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Philipp Voigt

Co-workers:

Elana Bryan, Thomas Sheahan, Marie Warburton, Kim Webb

Molecular Mechanisms of Epigenetic Gene Regulation

The genetic information  of eukaryotic organisms is packaged into chromatin, a complex assembly of DNA, RNA, and proteins. The basic unit of chromatin is the nucleosome, which is formed by DNA wrapping around a histone octamer. Histones not only constitute the structural backbone of chromatin but also provide ample opportunity for regulating  gene expression. They undergo a host  of posttranslational modifications, which are thought to impact transcription either by directly modulating chromatin structure or by recruiting effector proteins. The overarching goal of research in our lab is to determine the mechanistic intricacies of histone modifications. Moreover, we aim to understand how different systems of chromatin modifiers interact to regulate and fine-tune gene expression.

In particular, we are interested in the repressive histone modification histone H3 lysine 27 trimethylation (H3K27me3), which is placed by Polycomb Repressive Complex 2 (PRC2). Despite the well-established role of PRC2 and H3K27me3 during development, it remains unclear exactly how this modification functions to repress genes in mechanistic terms. Paradoxically, in embryonic stem cells, H3K27me3 is found at promoters of developmental genes alongside the active mark H3K4me3, which is catalysed by members of the SET1 and MLL methyltransferases (Figure 1A). The resulting bivalent domains are presumed to poise developmental genes for activation, facilitating rapid and robust expression upon appropriate differentiation cues while keeping them repressed in embryonic stem cells. However, direct evidence for this concept remains largely elusive.

Our previous work shed light on the conformation  and establishment of bivalent domains, demonstrating that bivalent nucleosomes are in an asymmetric conformation, carrying H3K27me3 and H3K4me3 on different copies of histone H3 within single nucleosomes (illustrated in Figure 1). However, it remains unclear how the bivalent marks are decoded  and how bivalency contributes to gene activation and plasticity  during differentiation. We are currently addressing these questions by employing biochemical and cell-biological approaches. In addition, we are aiming to establish quantitative, systems biology- inspired approaches to define the physiological functions of bivalent domains. Specifically,  we are testing the hypothesis that bivalency may represent a dynamic equilibrium between active and repressive factors that ensures proper timing of developmental gene expression (Figure 1B). As both temporal and spatial accuracy of expression patterns is essential for development, bivalency may be indispensable to proper embryonic development.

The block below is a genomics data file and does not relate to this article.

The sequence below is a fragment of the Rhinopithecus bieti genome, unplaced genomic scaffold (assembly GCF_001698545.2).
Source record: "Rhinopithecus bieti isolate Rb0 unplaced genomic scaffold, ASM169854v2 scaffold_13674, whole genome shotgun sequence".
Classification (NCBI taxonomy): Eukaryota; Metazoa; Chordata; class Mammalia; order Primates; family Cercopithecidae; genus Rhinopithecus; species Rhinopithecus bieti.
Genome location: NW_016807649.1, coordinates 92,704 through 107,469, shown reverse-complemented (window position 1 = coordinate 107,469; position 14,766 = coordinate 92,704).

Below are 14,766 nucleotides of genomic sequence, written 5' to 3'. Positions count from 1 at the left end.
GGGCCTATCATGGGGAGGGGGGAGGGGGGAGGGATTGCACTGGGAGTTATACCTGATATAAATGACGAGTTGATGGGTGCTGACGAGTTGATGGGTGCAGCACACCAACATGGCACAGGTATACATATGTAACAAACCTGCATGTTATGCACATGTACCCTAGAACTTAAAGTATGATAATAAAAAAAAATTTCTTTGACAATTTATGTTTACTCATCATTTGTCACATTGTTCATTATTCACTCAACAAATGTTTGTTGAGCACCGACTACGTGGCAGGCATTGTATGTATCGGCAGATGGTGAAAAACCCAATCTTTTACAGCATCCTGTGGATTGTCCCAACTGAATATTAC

We are currently seeking enthusiastic, highly motivated, and creative postdoctoral researchers to join our lab. Please contact Philipp Voigt (philipp.voigt@ed.ac.uk) for more information.

Selected publications:

Bonasio, R., Lecona, E., Narendra, V., Voigt, P., Parisi, F., Kluger, Y., and Reinberg, D. (2014). Interactions with RNA direct the Polycomb group protein SCML2 to chromatin where it represses target genes. eLife 2014;3, e02637.

Voigt, P., Tee, W.-W., and Reinberg, D. (2013). A double take on bivalentpromoters. Genes Dev. 27, 1318–1338. 38
 
Voigt, P., Leroy, G., Drury, W. J., Zee, B. M., Son, J., Beck, D B., Young, N. L., Garcia,  B A., and Reinberg, D. (2012). Asymmetrically Modified Nucleosomes. Cell 151, 181–193


A. Interactions between active and repressive factors control the establishment of bivalent domains in embryonic stem cells.

B. As their key function, bivalent domains may ensure proper timing of expression of developmental genes.